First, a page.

A new drug for female sexual dysfunction has received approval from the US Food and Drug Administration (FDA). Bremelanotide is an injectable indicated for premenopausal women with hypoactive sexual desire disorder (HSDD).
Marketed under the name Vyleesi, the drug is administered by patients via prefilled autoinjector at least 45 minutes before anticipated sexual activity. A woman can decide the optimal time for use based on her experience of duration of benefit and any side effects.
Bremelanotide received the nod from the FDA based on results from two 24-week, randomized, double-blind, placebo-controlled trials. The participants were 1,247 women with generalized HSDD most of whom used the drug two to three times per month but no more than once a week.
In the studies, sexual desire scores (range 1.2 to 6.0) increased by 1.2 or more in approximately 25% of the women who used bremelanotide versus 17% of those on placebo, which was statistically significant. About 35% of women treated with the drug also had a decrease of ≥ 1 in distress score (range 0 to 4), a statistically significant reduction. (Higher sexual desire scores indicate more desire whereas higher distress scores indicate more distress from low sexual desire.) No change was seen in either group in number of satisfying sexual events, which was expected because bremelanotide does not enhance sexual performance.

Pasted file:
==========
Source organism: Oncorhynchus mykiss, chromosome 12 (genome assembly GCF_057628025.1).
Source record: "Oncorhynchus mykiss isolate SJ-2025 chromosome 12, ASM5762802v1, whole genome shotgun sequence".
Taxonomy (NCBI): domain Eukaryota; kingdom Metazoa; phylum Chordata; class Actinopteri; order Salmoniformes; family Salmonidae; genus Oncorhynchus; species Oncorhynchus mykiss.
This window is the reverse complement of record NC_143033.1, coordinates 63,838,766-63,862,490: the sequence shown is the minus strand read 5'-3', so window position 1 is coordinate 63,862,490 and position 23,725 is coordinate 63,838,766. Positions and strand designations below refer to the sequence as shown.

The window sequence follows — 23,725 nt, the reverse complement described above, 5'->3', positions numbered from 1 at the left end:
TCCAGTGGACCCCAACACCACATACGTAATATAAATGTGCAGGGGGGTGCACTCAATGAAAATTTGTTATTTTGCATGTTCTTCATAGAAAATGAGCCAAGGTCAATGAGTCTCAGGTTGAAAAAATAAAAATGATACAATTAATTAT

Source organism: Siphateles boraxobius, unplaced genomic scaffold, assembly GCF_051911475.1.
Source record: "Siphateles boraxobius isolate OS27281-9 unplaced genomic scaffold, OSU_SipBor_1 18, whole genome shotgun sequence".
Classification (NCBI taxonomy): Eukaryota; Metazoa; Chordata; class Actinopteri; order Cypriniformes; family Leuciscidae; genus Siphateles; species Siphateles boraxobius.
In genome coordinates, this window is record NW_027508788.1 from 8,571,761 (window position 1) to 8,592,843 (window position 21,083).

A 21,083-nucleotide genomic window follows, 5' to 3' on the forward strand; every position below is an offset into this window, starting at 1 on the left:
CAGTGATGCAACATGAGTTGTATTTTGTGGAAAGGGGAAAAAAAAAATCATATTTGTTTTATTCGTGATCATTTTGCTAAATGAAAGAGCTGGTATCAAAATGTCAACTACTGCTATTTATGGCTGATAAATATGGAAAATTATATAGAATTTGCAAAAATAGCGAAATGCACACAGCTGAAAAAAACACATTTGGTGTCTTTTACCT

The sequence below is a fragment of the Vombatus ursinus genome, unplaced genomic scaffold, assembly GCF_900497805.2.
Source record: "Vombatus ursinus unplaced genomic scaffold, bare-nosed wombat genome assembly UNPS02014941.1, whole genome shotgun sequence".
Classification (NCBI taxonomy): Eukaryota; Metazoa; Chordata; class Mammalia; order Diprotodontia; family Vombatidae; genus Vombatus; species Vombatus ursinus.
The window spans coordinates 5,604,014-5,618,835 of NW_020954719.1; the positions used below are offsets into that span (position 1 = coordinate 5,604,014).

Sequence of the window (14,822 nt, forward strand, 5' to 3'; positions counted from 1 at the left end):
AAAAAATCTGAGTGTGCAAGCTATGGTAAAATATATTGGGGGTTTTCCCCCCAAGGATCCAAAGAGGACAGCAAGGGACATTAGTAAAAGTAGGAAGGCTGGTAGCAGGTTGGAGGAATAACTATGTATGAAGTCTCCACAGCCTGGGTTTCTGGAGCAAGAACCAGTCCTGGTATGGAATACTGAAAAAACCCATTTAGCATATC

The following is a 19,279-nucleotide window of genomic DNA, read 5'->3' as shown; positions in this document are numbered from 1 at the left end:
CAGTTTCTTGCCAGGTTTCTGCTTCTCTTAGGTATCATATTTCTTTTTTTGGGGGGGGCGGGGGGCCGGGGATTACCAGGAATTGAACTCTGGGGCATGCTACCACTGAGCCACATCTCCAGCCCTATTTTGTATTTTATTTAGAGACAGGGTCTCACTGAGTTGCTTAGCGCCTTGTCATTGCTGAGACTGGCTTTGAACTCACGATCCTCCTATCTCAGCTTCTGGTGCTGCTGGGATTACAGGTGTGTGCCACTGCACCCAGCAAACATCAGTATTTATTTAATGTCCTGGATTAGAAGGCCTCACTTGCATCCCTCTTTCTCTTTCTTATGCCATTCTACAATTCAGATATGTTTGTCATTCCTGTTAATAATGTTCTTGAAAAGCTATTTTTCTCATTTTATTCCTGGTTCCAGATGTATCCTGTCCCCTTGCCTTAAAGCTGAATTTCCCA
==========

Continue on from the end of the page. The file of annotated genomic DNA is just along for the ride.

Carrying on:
The most common side effect seen in the trials was nausea (40% incidence), most commonly with the first injection, and 13% of the women needed an antiemetic to treat it. Focal hyperpigmentation of the face, gingiva and breasts was seen in about 1% of patients, which did not resolve in half the patients after stopping treatment and was more likely to occur in dark-skinned women. Bremelanotide is contraindicated in patients with hypertension because immediately after use, the drug has been shown to increase blood pressure.
In a press release on its website, the manufacturer of bremelanotide said the drug will be available commercially in September at select specialty pharmacies. No information was provided on cost. A registry has been established to monitor for pregnancy outcomes in women exposed to bremelanotide.